Chinese electronics giant Xiaomi is working on a more "sophisticated" virtual reality (VR) headset, its head of international told CNBC on Friday, just days after announcing its first foray into the space.
Earlier this month, Xiaomi unveiled the Mi VR Play headset, a device it said was an "entry level" product without unveiling the price.
But Hugo Barra, Xiaomi's vice president of international, revealed to CNBC that the world's second-most valuable private tech company is working on a more advanced VR device, and said China would outpace any other market for VR adoption.
"We are going to introduce much more sophisticated VR products in the Chinese market," Barra told CNBC Friday.
"But I think it's easy to say one thing, the Chinese market is at around 400 million to 500 million smartphones sold every year. Every single one of these phones, in theory, is VR –capable, so our thinking is VR could actually become mass market in China, faster than any other market in the world."
The Mi VR Play will support a wide range of 4.7- to 5.7-inch smartphones that will be secured in the headset by a two-way zipper. It is wrapped in a lightweight lycra. Xiaomi said it received 1 million registrations in just eight hours since issuing a call for beta testers on August 1. Users on the beta testing program will be able to get the Mi VR Play for 1 yuan ($0.15). The company didn't say when the headset would be publically available.
Barra added that while the company has not publically revealed sales forecasts for the Mi VR Play, the device could "easily be in the multiple millions" in terms of units sold, a couple of weeks after it is launched to the market.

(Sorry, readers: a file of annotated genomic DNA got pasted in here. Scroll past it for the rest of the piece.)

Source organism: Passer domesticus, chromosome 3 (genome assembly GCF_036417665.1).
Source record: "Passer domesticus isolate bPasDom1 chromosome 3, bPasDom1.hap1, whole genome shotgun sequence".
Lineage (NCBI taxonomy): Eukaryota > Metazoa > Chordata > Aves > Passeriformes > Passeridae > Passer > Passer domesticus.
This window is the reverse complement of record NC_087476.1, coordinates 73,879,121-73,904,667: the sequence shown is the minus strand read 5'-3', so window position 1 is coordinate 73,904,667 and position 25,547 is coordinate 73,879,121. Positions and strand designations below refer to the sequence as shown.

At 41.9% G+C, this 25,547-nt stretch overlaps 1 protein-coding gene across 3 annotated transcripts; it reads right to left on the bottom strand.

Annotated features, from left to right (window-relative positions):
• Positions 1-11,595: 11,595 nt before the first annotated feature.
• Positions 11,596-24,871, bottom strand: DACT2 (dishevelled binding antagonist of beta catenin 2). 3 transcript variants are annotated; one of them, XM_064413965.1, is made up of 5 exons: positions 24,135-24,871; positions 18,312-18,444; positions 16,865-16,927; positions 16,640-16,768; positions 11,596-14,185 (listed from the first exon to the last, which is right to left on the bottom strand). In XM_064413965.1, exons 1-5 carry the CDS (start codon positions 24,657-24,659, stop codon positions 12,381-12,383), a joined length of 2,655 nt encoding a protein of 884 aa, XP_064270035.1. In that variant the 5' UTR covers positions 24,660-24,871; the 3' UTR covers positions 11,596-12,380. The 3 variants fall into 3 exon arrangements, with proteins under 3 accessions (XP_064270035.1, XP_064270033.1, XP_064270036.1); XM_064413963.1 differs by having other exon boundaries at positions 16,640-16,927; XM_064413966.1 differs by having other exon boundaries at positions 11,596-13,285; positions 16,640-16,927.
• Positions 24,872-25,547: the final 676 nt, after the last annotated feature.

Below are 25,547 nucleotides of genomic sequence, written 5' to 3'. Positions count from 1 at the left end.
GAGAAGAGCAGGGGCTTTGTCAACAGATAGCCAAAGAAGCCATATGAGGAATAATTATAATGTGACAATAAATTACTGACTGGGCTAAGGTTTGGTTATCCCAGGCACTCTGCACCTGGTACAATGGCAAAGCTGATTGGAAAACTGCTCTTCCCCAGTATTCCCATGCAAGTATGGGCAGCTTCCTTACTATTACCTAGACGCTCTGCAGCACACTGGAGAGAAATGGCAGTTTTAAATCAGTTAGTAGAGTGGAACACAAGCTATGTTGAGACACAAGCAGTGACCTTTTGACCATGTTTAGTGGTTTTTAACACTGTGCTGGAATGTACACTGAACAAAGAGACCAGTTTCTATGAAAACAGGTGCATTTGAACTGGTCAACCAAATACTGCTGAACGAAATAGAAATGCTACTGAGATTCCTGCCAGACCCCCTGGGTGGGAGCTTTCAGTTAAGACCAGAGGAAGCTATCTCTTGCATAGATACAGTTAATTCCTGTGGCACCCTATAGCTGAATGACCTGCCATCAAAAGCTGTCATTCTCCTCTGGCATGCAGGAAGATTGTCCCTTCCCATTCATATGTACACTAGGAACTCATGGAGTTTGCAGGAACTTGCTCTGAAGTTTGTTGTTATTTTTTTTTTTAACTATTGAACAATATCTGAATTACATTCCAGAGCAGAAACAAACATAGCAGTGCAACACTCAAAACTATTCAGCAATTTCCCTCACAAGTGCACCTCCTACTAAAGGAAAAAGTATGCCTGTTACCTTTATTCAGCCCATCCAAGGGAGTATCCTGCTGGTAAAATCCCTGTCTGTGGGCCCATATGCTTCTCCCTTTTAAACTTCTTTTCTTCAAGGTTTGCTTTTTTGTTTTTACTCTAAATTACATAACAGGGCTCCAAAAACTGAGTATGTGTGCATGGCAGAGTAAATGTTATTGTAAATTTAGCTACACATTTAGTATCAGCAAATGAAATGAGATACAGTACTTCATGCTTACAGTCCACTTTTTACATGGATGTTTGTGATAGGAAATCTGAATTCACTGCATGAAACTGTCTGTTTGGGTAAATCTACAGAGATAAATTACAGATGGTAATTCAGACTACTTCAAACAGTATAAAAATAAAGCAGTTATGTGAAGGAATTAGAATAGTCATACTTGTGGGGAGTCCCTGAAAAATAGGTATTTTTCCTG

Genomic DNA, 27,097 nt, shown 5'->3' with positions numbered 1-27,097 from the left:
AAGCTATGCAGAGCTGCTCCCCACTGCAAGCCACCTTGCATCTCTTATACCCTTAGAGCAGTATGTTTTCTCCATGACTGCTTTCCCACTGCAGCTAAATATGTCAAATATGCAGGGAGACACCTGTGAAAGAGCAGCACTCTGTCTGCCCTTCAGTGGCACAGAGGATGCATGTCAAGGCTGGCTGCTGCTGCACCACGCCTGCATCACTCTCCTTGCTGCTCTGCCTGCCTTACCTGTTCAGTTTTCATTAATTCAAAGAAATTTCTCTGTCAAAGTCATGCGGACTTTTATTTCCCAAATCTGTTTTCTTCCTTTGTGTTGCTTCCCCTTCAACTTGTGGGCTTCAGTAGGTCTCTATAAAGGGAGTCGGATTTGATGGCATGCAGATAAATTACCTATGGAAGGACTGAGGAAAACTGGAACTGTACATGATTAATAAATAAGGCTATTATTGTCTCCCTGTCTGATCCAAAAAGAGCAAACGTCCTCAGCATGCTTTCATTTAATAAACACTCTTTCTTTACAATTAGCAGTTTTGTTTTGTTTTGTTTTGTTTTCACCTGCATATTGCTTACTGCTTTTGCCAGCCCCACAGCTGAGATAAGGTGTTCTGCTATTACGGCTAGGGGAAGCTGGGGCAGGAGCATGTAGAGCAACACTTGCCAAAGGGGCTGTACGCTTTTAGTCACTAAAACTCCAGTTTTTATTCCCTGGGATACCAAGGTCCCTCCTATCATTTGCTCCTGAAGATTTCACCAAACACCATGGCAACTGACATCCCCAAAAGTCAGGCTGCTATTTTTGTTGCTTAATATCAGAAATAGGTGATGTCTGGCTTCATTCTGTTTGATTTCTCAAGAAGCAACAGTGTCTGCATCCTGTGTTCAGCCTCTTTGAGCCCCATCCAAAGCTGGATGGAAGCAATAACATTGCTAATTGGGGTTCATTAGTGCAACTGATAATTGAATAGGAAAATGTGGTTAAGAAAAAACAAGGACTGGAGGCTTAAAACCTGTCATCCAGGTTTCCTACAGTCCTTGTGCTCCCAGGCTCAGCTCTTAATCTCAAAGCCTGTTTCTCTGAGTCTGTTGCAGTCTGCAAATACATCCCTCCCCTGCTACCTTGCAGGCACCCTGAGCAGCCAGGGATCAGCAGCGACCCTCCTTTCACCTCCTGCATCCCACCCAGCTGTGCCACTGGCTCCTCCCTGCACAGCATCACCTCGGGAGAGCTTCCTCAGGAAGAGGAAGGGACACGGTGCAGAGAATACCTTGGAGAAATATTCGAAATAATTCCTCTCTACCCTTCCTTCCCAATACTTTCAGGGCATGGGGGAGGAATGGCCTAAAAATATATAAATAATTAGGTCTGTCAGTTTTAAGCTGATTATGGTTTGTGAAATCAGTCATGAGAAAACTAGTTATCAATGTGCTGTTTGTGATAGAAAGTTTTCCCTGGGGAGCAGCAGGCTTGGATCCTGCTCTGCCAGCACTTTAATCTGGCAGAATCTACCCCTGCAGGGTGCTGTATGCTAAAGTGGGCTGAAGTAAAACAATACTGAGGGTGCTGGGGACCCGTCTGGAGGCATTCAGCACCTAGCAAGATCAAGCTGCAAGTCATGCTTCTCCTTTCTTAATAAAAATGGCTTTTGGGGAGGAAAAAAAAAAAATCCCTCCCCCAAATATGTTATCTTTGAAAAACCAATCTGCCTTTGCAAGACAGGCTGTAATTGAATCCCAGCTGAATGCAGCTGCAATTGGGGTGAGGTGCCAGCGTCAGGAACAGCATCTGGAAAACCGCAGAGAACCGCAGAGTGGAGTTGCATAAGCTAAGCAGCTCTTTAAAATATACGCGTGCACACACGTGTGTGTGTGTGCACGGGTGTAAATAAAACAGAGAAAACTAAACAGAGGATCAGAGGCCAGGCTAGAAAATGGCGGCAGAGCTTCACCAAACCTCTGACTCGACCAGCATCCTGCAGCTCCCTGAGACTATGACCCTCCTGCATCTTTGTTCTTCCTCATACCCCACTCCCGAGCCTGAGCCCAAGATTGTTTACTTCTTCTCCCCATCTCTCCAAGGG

It's one of the first devices in China's nascent VR market. Along with the headset, Xiaomi also launched the Mi VR app that contains content from a number of partners including Conde Nast Traveler. Along with its bid for scale with hardware, Xiaomi is hoping it can be a platform for developers to create content for its headset, something analysts see as key for the VR market to take off.
If Xiaomi can scale effectively enough on the hardware side, it could also become a serious software player in China's VR market.
"Our approach … is actually to be an open platform. So what we are doing is building an open content platform. There is a large number of start-ups as well as content creators here in China, many of whom are VC (venture capital)-funded, in fact we have even invested in some of them, that are creating content, creating games, creating new experiences with VR," Barra said.
"So our thinking is, let's just build an open platform into which any content creators can deploy their content, and make it easily available to everything. We are positioning ourselves as an enabler."
The market is set to explode with Deloitte predicting that 2016 could be the first billion-dollar year for VR in terms of revenues. Xiaomi is not alone. The company faces competition from a number of players including Samsung, LG and HTC.